7) Shine Your Shoes

If your shoes are looking a little dull, but you don’t have the time or the money to go get a shoe shine, rub some lip balm on your shoes and buff them with a dry washcloth.

8) Protect your Entire Face

Whether it’s from windburn or hair dye, rub some lip balm on your face for a solid barrier between your face and whatever you want to protect your face from.

9) Keep Your Shoes Tied

Coat the part of the shoelaces that you loop with lip balm to keep them from coming undone.

10) Repair a Scratched CD

Spread a thin layer of lip balm over a scratch on your CD and it will stop it from skipping.

If you want to read about even more unusual ways to use lip balm, read these three articles:

http://www.nichetopics.info/lip-balm-uses.html

http://thegloss.com/beauty/makeup-minute-top-10-uses-for-lip-balm/

http://ecoki.com/tips-for-chapstick/

Leashables has several different lip balms to fit any budget and taste. Shop on our website www.Leashables.com.

A Slippery Slope: Avoid Sunburned Lips with Lip Balm

While you’re out there having fun in the snow this winter, don’t forget how important SPF protection is. An area that a lot of people pay for neglecting in the winter is their lips. Lip balm with SPF 15 protection or higher can help manage the risk of chapped lips due to the harsh elements and blazing sun. Please take precautions to apply and re-apply lip balm this winter weather-even when it’s cloudy.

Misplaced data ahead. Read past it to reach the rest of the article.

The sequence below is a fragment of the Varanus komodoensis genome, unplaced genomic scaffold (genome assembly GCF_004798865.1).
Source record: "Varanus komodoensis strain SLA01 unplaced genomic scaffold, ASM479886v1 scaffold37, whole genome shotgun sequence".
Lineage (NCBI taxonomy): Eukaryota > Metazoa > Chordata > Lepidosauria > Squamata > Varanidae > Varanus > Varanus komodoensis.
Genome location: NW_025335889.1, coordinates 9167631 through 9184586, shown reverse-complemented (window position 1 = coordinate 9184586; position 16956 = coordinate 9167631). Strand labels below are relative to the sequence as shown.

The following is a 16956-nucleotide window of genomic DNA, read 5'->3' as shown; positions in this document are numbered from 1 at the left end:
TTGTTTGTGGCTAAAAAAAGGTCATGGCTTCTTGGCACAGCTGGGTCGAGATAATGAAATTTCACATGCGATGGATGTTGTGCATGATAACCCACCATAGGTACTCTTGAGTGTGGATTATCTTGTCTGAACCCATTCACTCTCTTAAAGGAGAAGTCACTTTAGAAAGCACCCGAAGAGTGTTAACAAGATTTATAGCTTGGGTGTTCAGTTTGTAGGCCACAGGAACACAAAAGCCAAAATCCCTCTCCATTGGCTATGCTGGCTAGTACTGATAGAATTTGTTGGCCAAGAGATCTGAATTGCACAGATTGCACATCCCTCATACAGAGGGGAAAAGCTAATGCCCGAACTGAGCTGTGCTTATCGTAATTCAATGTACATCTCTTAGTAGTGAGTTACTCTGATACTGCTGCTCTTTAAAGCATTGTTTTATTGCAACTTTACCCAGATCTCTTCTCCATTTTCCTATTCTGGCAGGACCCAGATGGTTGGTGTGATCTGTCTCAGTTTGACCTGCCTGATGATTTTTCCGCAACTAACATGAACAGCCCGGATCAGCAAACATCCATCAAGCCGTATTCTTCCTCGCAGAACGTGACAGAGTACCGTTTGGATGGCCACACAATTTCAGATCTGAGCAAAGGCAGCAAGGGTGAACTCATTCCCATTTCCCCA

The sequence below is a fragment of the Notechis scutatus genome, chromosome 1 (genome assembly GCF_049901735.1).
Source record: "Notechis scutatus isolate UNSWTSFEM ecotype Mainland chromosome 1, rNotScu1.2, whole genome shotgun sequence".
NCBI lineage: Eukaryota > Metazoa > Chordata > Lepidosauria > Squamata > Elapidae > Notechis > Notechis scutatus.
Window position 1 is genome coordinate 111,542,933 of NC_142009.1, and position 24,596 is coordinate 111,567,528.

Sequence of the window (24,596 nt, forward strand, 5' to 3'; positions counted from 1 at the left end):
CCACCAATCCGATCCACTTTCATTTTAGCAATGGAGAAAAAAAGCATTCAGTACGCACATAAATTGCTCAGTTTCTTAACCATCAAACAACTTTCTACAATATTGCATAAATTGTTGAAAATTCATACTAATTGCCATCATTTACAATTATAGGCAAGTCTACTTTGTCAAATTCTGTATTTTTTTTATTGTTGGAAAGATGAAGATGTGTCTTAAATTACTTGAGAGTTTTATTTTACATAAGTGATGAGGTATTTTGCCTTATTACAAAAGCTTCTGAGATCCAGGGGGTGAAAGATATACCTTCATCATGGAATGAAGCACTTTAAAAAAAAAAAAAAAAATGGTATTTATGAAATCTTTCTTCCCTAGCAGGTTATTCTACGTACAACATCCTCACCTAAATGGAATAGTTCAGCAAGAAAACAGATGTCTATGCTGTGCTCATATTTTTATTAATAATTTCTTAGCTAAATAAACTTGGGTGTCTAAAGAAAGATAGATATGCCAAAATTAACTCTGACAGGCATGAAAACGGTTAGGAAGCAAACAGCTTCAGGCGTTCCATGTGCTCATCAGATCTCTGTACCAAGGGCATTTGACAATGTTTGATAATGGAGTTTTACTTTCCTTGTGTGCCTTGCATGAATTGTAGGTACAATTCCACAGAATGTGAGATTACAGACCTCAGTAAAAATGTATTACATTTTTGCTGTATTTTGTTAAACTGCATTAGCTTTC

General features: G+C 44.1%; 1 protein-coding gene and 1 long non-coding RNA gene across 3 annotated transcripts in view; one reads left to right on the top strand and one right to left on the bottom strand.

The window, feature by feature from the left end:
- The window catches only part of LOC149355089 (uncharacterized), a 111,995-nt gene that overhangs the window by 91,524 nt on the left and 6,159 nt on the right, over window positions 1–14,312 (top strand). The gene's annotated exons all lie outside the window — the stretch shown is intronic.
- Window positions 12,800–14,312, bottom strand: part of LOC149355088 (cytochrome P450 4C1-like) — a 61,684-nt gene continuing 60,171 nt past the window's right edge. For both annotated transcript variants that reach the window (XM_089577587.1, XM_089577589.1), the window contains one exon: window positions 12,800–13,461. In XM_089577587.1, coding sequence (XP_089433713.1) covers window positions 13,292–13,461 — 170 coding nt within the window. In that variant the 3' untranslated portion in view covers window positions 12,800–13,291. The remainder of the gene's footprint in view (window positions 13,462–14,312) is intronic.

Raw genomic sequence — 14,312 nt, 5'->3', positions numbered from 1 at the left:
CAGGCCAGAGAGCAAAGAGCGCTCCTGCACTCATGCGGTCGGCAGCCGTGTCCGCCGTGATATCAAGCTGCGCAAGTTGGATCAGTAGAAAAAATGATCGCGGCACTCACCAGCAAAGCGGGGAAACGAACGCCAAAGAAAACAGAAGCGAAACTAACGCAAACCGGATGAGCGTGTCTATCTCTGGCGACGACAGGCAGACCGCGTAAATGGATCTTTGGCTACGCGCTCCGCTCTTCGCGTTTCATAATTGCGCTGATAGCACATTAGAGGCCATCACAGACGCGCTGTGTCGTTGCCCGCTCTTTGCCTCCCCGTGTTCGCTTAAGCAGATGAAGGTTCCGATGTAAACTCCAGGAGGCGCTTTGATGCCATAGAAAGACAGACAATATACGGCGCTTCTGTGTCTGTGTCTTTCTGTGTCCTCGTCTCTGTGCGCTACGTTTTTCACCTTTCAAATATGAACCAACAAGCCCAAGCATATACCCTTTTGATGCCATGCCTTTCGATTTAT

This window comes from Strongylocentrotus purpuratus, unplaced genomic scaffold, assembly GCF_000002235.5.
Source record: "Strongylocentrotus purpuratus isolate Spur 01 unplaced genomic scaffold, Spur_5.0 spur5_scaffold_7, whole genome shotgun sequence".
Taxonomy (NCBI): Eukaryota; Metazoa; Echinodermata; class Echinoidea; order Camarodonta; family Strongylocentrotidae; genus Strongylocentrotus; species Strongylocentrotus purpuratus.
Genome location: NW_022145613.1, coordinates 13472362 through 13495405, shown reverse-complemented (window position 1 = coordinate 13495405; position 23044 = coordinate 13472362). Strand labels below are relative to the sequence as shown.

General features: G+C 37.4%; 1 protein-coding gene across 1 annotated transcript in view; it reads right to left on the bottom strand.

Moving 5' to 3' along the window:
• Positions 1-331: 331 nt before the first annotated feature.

A recent study posted by the Archives of Dermatology lists UV readings for 32 of North America’s most popular slopes as well as adult skier/snowboarder sun protection habits. Want to help protect your employees, clients, and winter sportsman alike from harmful UV rays? Leashables.com carries a number of quality-tested SPF 15 & SPF 30 lip balms that can be customized with your logo and winter wishes!

Stay Healthy with Hand Sanitizer

Wash your hands often with soap and water. If soap and water are not available, use an alcohol-based hand sanitizer.

This will not only help the individual, but the CDC describes maintaining clean hands as a way to have a healthier family, working environment, and community as well. It is important that the hand sanitizer is alcohol-based and potent enough to kill harmful bacteria.

Check-out other suggestions for making 2011 a healthy year by visiting the CDC’s page and always have Sanell® hand sanitizer on standby!